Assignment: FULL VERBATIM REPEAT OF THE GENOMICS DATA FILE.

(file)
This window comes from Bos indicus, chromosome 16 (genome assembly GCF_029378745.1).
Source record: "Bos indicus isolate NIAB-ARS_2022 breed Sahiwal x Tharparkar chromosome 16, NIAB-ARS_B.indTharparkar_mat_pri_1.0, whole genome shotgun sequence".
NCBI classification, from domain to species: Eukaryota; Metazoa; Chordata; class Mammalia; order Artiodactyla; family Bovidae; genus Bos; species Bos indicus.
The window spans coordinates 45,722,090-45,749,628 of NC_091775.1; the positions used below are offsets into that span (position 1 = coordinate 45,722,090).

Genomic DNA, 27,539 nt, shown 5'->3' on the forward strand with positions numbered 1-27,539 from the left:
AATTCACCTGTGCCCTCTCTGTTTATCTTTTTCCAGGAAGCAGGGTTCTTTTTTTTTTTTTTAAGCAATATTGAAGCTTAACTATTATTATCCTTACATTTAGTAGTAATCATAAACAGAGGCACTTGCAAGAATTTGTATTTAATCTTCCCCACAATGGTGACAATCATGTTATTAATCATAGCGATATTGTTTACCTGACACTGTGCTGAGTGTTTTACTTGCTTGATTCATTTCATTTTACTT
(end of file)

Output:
This window comes from Bos indicus, chromosome 16 (genome assembly GCF_029378745.1).
Source record: "Bos indicus isolate NIAB-ARS_2022 breed Sahiwal x Tharparkar chromosome 16, NIAB-ARS_B.indTharparkar_mat_pri_1.0, whole genome shotgun sequence".
NCBI classification, from domain to species: Eukaryota; Metazoa; Chordata; class Mammalia; order Artiodactyla; family Bovidae; genus Bos; species Bos indicus.
The window spans coordinates 45,722,090-45,749,628 of NC_091775.1; the positions used below are offsets into that span (position 1 = coordinate 45,722,090).

Genomic DNA, 27,539 nt, shown 5'->3' on the forward strand with positions numbered 1-27,539 from the left:
AATTCACCTGTGCCCTCTCTGTTTATCTTTTTCCAGGAAGCAGGGTTCTTTTTTTTTTTTTTAAGCAATATTGAAGCTTAACTATTATTATCCTTACATTTAGTAGTAATCATAAACAGAGGCACTTGCAAGAATTTGTATTTAATCTTCCCCACAATGGTGACAATCATGTTATTAATCATAGCGATATTGTTTACCTGACACTGTGCTGAGTGTTTTACTTGCTTGATTCATTTCATTTTACTT